Incra Ts/Ls Imperial or Metric?

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Forum topic by JeffP posted 08-05-2014 01:25 AM 4425 views 0 times favorited 10 replies Add to Favorites Watch
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573 posts in 1659 days

08-05-2014 01:25 AM

Topic tags/keywords: incra metric fractions tablesaw router

Hi all,
I’m a new guy here…an old guy most everywhere else.

I’m finally on the verge of putting together my dream woodworking setup. Up until now I’ve never had the time and the money and the space all at the same time.

I’ve been salivating over a “full boat” Incra system together with a combined cabinet saw and router table for such a long time now.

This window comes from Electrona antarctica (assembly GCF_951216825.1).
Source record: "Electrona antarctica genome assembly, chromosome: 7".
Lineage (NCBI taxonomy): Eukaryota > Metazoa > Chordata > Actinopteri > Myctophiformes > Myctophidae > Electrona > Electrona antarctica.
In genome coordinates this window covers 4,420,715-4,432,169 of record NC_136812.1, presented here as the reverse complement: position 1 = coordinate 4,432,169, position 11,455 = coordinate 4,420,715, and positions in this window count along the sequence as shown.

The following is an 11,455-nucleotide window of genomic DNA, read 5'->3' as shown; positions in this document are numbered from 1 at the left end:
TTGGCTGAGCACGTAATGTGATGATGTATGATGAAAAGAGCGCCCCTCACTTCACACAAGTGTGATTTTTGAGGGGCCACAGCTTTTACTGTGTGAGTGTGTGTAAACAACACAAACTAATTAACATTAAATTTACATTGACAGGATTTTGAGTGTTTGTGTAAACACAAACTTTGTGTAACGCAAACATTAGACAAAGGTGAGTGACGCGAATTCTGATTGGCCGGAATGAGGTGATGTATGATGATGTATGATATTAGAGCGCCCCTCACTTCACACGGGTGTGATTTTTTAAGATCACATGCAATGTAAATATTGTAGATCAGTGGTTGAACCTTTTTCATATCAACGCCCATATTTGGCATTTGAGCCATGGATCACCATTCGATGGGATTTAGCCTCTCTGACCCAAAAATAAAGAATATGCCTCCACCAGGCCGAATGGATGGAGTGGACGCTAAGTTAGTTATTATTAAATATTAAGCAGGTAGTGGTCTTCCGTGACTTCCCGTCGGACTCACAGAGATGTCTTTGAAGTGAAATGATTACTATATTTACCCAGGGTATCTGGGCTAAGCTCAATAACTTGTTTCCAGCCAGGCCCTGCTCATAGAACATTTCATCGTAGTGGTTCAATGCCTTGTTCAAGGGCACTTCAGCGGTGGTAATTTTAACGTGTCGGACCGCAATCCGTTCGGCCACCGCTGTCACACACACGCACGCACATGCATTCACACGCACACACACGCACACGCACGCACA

I’m about ready to take the plunge, and would like some advice. The issue is “English” vs. Metric for the Incra.

I simply HATE working with fractions. I sent off an email to Incra asking for their advice on a “Yank” buying English or Metric. Somewhat surprisingly to me, he recommended I go metric. I was leaning that way anyway due to my hatred of fractions…but it is a lot of money and I wanted to see if any of you have already done this and what is your “hindsight” on the topic.

There are plenty of threads about people’s preferences one way or the other (both here and elsewhere), but it seems ALL of the threads are just about personal preferences. I haven’t found anything specific like ”...i went metric and here are the things I ran into…”, or ”...I wasn’t sure, but I switched to metric when I bought my (x, y, z) a year ago and I never looked back…”.